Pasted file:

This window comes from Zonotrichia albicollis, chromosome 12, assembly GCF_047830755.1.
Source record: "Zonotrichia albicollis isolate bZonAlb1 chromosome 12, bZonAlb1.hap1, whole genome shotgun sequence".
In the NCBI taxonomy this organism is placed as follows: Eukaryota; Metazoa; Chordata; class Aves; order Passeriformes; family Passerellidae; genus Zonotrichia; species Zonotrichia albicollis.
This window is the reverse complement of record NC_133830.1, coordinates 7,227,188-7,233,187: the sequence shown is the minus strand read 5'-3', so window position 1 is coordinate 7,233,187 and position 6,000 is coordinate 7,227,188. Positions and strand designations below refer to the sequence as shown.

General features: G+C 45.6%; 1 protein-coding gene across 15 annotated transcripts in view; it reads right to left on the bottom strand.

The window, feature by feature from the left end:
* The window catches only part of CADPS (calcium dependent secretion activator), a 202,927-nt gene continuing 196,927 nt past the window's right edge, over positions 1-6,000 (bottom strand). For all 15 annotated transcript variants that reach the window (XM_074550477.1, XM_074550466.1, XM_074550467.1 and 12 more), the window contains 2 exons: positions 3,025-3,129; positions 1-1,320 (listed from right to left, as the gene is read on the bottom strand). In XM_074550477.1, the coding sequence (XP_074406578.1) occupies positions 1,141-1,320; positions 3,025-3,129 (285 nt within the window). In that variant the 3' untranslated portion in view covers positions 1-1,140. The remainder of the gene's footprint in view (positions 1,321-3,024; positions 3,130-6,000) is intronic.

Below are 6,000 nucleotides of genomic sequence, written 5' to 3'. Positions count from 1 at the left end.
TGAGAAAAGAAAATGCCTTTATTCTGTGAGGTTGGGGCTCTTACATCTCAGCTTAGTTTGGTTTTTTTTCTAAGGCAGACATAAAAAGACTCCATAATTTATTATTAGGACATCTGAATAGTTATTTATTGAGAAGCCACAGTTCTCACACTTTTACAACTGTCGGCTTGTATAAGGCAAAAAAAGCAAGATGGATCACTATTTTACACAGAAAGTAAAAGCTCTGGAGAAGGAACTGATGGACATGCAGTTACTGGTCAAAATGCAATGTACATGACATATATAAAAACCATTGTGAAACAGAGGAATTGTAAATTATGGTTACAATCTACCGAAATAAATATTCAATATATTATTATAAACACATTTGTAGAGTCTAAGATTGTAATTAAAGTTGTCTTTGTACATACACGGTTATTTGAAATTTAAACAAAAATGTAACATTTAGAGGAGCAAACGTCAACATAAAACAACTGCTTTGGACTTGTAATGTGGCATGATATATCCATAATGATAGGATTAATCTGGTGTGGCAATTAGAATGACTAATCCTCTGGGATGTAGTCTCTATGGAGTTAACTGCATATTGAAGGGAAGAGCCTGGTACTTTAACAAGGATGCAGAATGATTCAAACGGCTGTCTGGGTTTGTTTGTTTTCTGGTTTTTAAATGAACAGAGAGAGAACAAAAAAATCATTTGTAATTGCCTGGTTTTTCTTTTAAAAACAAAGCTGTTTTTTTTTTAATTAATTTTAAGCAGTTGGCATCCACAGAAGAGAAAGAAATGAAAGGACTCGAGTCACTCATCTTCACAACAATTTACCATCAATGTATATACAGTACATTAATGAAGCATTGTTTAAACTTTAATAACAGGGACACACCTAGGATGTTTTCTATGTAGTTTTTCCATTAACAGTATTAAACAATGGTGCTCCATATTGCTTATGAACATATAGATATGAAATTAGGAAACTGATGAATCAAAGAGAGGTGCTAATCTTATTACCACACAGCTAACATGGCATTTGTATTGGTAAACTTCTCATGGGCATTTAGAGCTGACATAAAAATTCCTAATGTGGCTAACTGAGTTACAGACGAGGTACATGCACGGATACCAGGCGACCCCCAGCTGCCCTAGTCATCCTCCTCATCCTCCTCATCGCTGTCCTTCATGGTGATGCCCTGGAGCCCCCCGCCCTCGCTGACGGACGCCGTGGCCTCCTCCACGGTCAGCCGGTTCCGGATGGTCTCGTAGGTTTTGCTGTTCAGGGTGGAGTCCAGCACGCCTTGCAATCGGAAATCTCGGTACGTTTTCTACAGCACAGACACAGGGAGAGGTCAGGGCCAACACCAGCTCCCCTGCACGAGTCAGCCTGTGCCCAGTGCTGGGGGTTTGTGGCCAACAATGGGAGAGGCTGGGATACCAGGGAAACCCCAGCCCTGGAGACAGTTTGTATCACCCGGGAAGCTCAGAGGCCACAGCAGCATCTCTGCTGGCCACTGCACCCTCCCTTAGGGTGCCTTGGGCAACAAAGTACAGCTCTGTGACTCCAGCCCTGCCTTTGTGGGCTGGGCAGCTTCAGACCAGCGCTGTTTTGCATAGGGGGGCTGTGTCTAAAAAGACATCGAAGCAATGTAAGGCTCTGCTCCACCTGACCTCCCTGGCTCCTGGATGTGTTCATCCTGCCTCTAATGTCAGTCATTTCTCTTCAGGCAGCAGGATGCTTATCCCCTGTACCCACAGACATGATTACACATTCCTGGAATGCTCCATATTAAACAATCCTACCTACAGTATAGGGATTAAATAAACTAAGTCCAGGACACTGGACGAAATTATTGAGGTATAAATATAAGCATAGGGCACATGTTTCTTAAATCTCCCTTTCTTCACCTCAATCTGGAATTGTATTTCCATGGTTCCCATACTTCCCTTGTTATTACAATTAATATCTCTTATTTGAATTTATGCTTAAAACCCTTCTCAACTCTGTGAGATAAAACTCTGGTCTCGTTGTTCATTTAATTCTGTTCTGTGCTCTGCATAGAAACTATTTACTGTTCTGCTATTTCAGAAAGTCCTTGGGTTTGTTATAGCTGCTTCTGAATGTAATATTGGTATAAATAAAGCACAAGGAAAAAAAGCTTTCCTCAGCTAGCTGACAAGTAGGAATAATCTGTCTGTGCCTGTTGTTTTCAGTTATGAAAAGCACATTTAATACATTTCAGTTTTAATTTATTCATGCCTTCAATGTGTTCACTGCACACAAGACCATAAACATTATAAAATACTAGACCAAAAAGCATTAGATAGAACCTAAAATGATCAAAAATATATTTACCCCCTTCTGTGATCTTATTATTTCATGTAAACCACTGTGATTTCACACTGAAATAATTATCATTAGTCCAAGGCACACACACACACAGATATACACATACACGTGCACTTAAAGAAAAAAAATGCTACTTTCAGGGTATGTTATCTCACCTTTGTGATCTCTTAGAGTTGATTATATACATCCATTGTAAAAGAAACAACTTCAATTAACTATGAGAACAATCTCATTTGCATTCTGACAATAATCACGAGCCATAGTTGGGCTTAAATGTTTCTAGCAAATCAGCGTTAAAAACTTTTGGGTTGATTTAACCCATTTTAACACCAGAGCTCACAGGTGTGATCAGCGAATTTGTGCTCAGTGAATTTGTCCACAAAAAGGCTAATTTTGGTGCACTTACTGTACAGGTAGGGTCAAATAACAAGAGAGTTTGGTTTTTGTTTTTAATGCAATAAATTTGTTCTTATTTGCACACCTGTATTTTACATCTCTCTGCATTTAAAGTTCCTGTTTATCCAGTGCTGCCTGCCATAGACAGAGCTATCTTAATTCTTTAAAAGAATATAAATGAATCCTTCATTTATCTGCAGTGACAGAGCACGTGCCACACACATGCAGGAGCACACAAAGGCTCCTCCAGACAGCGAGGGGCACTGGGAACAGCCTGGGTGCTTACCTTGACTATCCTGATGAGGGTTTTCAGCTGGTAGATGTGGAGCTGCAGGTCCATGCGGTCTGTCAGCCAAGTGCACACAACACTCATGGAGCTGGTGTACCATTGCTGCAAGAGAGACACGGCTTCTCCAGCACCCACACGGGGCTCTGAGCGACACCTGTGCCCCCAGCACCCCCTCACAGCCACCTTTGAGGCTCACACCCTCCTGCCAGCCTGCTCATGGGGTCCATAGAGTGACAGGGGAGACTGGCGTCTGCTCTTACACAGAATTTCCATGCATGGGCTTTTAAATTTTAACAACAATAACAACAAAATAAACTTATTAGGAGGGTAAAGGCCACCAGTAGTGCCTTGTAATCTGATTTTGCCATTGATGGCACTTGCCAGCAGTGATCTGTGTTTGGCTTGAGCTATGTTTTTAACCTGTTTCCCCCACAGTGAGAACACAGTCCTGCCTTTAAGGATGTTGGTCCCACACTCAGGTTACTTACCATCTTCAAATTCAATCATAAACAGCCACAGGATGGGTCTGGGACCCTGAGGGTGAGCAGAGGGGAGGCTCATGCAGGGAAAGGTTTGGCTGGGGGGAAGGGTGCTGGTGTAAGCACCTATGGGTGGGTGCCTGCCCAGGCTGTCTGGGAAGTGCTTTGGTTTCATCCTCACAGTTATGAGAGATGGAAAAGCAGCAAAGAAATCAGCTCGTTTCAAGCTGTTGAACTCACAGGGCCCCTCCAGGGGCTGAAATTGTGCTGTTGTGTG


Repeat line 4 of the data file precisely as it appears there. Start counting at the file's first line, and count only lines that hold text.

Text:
This window is the reverse complement of record NC_133830.1, coordinates 7,227,188-7,233,187: the sequence shown is the minus strand read 5'-3', so window position 1 is coordinate 7,233,187 and position 6,000 is coordinate 7,227,188. Positions and strand designations below refer to the sequence as shown.